Category Archives: The Abstract

No Fixed Address

June 20th 2022, San Juan Blvd, Belmont CA

To be indiscriminately captivated means to be at home anywhere, everywhere, nowhere. Why fault this faculty? Single-mindedness is so often misapplied. Would she tell the bumblebee not to be so flighty? Would she command the butterfly to be less fickle? So much depends on their roving eyes, their ravishing way.

Her life, and theirs. 

To be one with the Ten Thousand Things is her true nature. This is not dispersion. It is the end of a long exile. After living cramped in a dingy attic, like the blighted stepchild of fairytales– a return to a vast homeland.​

The heart, she discovered with a start, has no fixed address.


Personal Taste

What are you thinking of right now? he asks. Personal taste she says, and what it feels like to encounter it in other people when it’s wildly different from your own. What does it feel like? he wants to know. Well that depends, she says. Sometimes it can be unexpectedly invigorating. Like when you pull up at a light next to a vehicle emanating heavy metal- an earthquake-unto-itself that sets your car atremble. Sounds that pound their way into your bones, even your teeth are vibrating. When the light turns green and the car takes off, the silence left in its wake is both a relief and a mini-desolation. You’re still thrumming, freshly awake in your skin, full of teen spirit and ready for almost anything.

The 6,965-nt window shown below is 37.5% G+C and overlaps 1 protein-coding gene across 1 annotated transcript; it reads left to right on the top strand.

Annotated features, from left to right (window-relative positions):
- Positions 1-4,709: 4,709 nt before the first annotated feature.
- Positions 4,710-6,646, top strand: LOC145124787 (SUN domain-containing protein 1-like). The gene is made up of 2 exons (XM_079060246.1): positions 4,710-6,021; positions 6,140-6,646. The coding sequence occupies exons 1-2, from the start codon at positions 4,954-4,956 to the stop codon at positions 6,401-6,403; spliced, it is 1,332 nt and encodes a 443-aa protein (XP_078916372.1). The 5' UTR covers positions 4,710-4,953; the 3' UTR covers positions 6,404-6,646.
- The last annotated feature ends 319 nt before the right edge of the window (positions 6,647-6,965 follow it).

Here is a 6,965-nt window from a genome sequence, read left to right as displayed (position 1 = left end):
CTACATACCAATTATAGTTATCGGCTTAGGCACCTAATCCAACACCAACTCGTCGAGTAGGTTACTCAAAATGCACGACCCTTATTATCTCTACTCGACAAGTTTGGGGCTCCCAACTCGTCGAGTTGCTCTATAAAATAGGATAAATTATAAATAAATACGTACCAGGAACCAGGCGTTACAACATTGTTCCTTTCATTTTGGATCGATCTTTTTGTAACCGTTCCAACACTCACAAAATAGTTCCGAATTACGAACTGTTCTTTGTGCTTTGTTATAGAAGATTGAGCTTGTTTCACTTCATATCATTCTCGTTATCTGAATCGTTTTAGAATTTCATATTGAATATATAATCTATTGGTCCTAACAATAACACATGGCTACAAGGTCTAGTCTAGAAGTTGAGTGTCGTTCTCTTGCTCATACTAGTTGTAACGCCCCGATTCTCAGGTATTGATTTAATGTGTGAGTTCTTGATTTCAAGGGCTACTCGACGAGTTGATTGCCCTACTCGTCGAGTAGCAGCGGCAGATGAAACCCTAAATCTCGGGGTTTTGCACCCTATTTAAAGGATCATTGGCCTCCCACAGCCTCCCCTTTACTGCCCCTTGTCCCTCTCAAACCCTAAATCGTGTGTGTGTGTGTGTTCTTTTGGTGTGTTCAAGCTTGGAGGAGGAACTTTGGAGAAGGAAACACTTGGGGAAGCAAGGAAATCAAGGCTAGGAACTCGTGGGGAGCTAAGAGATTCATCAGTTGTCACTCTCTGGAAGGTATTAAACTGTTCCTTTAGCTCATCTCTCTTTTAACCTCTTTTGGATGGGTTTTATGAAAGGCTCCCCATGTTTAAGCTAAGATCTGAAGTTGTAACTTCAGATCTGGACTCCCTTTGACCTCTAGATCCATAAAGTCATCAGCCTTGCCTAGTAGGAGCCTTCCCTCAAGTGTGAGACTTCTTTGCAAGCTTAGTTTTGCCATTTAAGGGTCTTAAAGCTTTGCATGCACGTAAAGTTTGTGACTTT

But there are also occasions where other people’s personal taste can feel blighting. Like when your next door neighbor paints his house lime green. You believe that certain colors are best reserved for one thing and one thing only. Lime green for instance, is a color best reserved for green limes. It affects your pH balance. Now every time you look out your kitchen window, your mood turns reliably acidic.